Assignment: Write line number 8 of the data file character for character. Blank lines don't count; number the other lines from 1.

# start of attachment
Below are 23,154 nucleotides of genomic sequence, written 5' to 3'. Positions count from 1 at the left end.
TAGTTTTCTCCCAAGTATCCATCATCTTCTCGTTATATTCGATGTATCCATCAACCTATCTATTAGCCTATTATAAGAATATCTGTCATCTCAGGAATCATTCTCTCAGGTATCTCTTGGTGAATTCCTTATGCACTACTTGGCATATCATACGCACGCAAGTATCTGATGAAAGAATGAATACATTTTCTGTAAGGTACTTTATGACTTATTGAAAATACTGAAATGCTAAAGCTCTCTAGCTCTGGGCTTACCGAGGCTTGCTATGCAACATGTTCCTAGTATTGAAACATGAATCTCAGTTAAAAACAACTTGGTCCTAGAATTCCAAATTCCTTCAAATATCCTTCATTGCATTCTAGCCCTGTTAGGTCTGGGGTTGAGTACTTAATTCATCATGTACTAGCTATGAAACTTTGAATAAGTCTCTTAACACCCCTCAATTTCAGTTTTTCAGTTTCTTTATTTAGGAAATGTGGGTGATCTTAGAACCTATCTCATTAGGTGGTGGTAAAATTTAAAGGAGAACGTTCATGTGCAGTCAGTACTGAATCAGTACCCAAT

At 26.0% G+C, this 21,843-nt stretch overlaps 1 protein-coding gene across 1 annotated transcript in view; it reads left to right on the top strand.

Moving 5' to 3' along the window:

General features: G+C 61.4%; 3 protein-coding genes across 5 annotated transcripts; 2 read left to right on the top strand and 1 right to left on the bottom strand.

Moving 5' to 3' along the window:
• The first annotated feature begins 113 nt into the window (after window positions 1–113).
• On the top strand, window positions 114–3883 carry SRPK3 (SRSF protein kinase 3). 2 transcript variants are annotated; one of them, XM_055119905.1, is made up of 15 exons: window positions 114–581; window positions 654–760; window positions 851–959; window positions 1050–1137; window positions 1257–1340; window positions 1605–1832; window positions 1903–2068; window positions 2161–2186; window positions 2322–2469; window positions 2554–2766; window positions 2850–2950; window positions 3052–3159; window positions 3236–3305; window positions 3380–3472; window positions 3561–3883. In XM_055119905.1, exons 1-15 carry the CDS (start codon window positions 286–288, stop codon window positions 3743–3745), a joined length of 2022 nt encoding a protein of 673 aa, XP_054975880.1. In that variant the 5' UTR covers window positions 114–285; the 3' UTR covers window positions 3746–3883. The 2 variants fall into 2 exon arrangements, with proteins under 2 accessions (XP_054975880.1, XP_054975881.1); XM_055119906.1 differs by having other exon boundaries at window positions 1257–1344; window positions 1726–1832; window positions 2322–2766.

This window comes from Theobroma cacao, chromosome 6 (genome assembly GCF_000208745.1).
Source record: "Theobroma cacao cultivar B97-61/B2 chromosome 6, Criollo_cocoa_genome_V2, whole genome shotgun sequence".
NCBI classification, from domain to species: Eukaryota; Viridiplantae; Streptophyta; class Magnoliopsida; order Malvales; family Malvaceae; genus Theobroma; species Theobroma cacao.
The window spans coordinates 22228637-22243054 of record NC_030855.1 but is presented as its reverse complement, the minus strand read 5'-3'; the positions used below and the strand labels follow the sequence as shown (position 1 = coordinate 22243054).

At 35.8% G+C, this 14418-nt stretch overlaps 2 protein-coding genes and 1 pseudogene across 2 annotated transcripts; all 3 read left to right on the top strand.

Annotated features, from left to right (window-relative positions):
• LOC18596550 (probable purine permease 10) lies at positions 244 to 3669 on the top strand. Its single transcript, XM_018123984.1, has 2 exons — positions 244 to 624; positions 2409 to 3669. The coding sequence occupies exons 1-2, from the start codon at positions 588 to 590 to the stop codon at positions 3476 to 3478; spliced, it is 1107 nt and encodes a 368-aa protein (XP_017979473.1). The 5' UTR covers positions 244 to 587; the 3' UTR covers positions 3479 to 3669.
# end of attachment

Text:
• On the top strand, window positions 114–3883 carry SRPK3 (SRSF protein kinase 3). 2 transcript variants are annotated; one of them, XM_055119905.1, is made up of 15 exons: window positions 114–581; window positions 654–760; window positions 851–959; window positions 1050–1137; window positions 1257–1340; window positions 1605–1832; window positions 1903–2068; window positions 2161–2186; window positions 2322–2469; window positions 2554–2766; window positions 2850–2950; window positions 3052–3159; window positions 3236–3305; window positions 3380–3472; window positions 3561–3883. In XM_055119905.1, exons 1-15 carry the CDS (start codon window positions 286–288, stop codon window positions 3743–3745), a joined length of 2022 nt encoding a protein of 673 aa, XP_054975880.1. In that variant the 5' UTR covers window positions 114–285; the 3' UTR covers window positions 3746–3883. The 2 variants fall into 2 exon arrangements, with proteins under 2 accessions (XP_054975880.1, XP_054975881.1); XM_055119906.1 differs by having other exon boundaries at window positions 1257–1344; window positions 1726–1832; window positions 2322–2766.